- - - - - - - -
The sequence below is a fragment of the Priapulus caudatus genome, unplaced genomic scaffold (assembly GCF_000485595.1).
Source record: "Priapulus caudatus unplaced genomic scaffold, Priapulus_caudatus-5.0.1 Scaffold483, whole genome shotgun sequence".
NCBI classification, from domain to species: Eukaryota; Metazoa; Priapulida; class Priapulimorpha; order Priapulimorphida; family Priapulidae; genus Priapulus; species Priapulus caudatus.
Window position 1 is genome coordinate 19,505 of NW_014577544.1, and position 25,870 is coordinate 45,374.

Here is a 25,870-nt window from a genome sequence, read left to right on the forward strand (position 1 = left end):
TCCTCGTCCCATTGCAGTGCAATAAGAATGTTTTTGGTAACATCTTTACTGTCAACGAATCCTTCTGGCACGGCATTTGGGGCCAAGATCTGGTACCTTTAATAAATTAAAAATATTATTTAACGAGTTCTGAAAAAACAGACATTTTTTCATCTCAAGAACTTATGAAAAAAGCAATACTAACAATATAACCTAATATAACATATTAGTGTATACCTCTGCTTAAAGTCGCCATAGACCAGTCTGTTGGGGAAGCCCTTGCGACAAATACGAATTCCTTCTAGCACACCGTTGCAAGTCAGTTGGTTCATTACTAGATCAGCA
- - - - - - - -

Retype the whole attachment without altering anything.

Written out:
The sequence below is a fragment of the Priapulus caudatus genome, unplaced genomic scaffold (assembly GCF_000485595.1).
Source record: "Priapulus caudatus unplaced genomic scaffold, Priapulus_caudatus-5.0.1 Scaffold483, whole genome shotgun sequence".
NCBI classification, from domain to species: Eukaryota; Metazoa; Priapulida; class Priapulimorpha; order Priapulimorphida; family Priapulidae; genus Priapulus; species Priapulus caudatus.
Window position 1 is genome coordinate 19,505 of NW_014577544.1, and position 25,870 is coordinate 45,374.

Here is a 25,870-nt window from a genome sequence, read left to right on the forward strand (position 1 = left end):
TCCTCGTCCCATTGCAGTGCAATAAGAATGTTTTTGGTAACATCTTTACTGTCAACGAATCCTTCTGGCACGGCATTTGGGGCCAAGATCTGGTACCTTTAATAAATTAAAAATATTATTTAACGAGTTCTGAAAAAACAGACATTTTTTCATCTCAAGAACTTATGAAAAAAGCAATACTAACAATATAACCTAATATAACATATTAGTGTATACCTCTGCTTAAAGTCGCCATAGACCAGTCTGTTGGGGAAGCCCTTGCGACAAATACGAATTCCTTCTAGCACACCGTTGCAAGTCAGTTGGTTCATTACTAGATCAGCA